Facebook’s drive to force everyone to operate within the Facebook ecosystem is irritating beyond words, Molly Wood’s excellent article articulates this far better than I ever could: “How Facebook is ruining sharing“. Worryingly a number of high-profile content producers/platforms have already embraced this new way of operating, namely the Guardian, The Independent and Spotify. I’m sure that they will all claim that this offers a more integrated, seamless experience for users but in reality I’m not so sure this is the case. It smacks of forcing proprietary solutions on people and any solution that sets out to reduce choice and prescribe things to users is a bad thing in my book. Why should I have to use the Guardian Facebook app to read a story if a friend has shared a Guardian link within Facebook? Surely the choice should be up to me? The fact that Facebook is taking this choice away from users can only be a bad thing and hopefully they’ll rethink, unfortunately I don’t think this is likely.

Follow the money

The more they (Facebook) can lock users into Facebook, forcing them to stay “within” Facebook for longer and longer periods of time whilst being able to gather even more data on their user’s activities (what you read, what you listen to, etc etc) means that Facebook becomes even more attractive to advertisers. Speaking as someone who runs fairly frequent ad campaigns on Facebook I can say that the way in which you can segment who sees your ads on Facebook is very attractive/useful/effective and if they can make this even more nuanced then Facebook will become even more attractive to advertisers – and given that the vast majority of Facebook’s income comes from selling advertising this is surely the way they will look to move.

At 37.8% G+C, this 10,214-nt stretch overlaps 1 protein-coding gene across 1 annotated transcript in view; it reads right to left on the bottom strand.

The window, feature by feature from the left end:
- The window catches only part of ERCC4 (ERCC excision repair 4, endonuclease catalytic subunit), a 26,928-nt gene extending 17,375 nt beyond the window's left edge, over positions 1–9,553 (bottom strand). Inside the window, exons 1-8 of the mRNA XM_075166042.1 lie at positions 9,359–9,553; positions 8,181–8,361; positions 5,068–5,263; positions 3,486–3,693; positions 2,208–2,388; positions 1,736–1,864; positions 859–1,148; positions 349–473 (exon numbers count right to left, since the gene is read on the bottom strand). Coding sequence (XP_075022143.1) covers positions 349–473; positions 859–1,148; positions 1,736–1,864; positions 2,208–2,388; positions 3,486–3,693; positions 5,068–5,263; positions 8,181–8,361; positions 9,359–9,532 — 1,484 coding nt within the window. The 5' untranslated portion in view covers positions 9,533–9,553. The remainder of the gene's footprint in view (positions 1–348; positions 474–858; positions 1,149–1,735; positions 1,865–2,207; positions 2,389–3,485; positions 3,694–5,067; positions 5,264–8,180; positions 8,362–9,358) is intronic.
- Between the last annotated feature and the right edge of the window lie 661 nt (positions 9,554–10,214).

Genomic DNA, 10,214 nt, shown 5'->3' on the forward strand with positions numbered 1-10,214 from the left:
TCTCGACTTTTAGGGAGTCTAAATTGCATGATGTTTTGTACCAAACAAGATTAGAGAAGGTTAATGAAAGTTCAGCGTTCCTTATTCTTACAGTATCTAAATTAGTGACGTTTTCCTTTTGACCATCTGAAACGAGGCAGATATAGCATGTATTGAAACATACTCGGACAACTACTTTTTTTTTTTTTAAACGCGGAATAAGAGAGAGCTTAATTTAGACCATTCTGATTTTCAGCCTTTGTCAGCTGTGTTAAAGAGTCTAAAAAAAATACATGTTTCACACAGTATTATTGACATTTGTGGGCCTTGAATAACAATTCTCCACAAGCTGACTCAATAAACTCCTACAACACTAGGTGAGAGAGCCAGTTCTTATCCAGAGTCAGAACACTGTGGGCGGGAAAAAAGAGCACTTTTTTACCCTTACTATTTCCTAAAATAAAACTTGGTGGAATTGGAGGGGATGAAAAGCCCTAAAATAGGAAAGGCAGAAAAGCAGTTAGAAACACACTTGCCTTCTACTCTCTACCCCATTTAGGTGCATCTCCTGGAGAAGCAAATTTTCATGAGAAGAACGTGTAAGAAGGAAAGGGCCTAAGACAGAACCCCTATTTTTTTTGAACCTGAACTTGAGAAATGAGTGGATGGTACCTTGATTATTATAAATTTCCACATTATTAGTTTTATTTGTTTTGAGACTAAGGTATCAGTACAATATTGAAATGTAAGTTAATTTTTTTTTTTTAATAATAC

Remember; if the product is free, then you are the product


Of course there are those that argue this hugely integrated concept can only be a good thing, that it takes the thought out of sharing and just makes it a default part of everyone’s online experience i.e. that all your activity will eventually be shared, on Facebook, regardless of where you are operating online. I couldn’t disagree more, much like the information you put on Facebook what you share should be a conscious decision, it shouldn’t be default, that is a dangerous move for anyone who cares about controlling their digital footprint (as I think everyone should). Of course there will then be the argument, as there is for ID cards and CCTV, that if you aren’t doing anything ‘wrong’ then you have nothing to worry about, but this fundamentally misses the point – if I don’t want to share with everyone on Facebook that I’ve just read an article about Russia and China vetoing a resolution on Syria, or a review of Borgen, or listened to 300 David Bowie songs back-to-back then that should be my choice, I shouldn’t have to go out of my way to ensure that this isn’t shared.

Further reading

There are (of course!) lots of excellent articles on this subject if it’s something you’d like to read up on. I’d recommend:

Why Facebook’s Seamless Sharing is Wrong
Facebook Hasn’t Ruined Sharing, It’s Just Re-Defined It
Is Facebook ruining sharing?
Facebook: Ruining or Evolving Online Sharing?
The Pros & Cons of Frictionless Sharing